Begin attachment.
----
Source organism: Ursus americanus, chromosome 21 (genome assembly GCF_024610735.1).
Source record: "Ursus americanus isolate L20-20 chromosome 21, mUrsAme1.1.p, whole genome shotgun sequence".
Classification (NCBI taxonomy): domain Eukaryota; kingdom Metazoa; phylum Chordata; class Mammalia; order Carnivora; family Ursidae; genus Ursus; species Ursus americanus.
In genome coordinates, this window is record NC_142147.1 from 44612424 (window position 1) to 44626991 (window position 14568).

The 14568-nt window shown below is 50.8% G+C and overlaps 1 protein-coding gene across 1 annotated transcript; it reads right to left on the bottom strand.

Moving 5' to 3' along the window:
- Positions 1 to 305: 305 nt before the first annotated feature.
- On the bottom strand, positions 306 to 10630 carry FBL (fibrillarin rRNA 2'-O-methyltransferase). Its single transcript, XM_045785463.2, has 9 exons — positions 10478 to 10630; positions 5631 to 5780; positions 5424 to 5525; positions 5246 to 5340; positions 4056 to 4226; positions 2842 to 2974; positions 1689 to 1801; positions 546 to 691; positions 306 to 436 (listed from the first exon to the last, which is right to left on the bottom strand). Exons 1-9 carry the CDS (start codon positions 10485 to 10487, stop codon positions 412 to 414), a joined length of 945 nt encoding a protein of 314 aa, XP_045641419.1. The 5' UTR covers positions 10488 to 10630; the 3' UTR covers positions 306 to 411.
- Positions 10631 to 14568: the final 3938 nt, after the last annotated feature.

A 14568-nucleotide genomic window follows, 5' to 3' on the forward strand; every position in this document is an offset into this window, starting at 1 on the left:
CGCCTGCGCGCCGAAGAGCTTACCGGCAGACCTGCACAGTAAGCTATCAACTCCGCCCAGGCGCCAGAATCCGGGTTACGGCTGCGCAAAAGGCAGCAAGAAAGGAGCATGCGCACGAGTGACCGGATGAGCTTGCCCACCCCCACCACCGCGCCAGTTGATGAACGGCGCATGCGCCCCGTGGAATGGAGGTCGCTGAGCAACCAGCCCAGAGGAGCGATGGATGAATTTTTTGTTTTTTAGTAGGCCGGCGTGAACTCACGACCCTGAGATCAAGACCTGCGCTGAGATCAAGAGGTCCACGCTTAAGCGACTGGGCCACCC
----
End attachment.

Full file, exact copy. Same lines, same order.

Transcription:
Source organism: Ursus americanus, chromosome 21 (genome assembly GCF_024610735.1).
Source record: "Ursus americanus isolate L20-20 chromosome 21, mUrsAme1.1.p, whole genome shotgun sequence".
Classification (NCBI taxonomy): domain Eukaryota; kingdom Metazoa; phylum Chordata; class Mammalia; order Carnivora; family Ursidae; genus Ursus; species Ursus americanus.
In genome coordinates, this window is record NC_142147.1 from 44612424 (window position 1) to 44626991 (window position 14568).

The 14568-nt window shown below is 50.8% G+C and overlaps 1 protein-coding gene across 1 annotated transcript; it reads right to left on the bottom strand.

Moving 5' to 3' along the window:
- Positions 1 to 305: 305 nt before the first annotated feature.
- On the bottom strand, positions 306 to 10630 carry FBL (fibrillarin rRNA 2'-O-methyltransferase). Its single transcript, XM_045785463.2, has 9 exons — positions 10478 to 10630; positions 5631 to 5780; positions 5424 to 5525; positions 5246 to 5340; positions 4056 to 4226; positions 2842 to 2974; positions 1689 to 1801; positions 546 to 691; positions 306 to 436 (listed from the first exon to the last, which is right to left on the bottom strand). Exons 1-9 carry the CDS (start codon positions 10485 to 10487, stop codon positions 412 to 414), a joined length of 945 nt encoding a protein of 314 aa, XP_045641419.1. The 5' UTR covers positions 10488 to 10630; the 3' UTR covers positions 306 to 411.
- Positions 10631 to 14568: the final 3938 nt, after the last annotated feature.

A 14568-nucleotide genomic window follows, 5' to 3' on the forward strand; every position in this document is an offset into this window, starting at 1 on the left:
CGCCTGCGCGCCGAAGAGCTTACCGGCAGACCTGCACAGTAAGCTATCAACTCCGCCCAGGCGCCAGAATCCGGGTTACGGCTGCGCAAAAGGCAGCAAGAAAGGAGCATGCGCACGAGTGACCGGATGAGCTTGCCCACCCCCACCACCGCGCCAGTTGATGAACGGCGCATGCGCCCCGTGGAATGGAGGTCGCTGAGCAACCAGCCCAGAGGAGCGATGGATGAATTTTTTGTTTTTTAGTAGGCCGGCGTGAACTCACGACCCTGAGATCAAGACCTGCGCTGAGATCAAGAGGTCCACGCTTAAGCGACTGGGCCACCC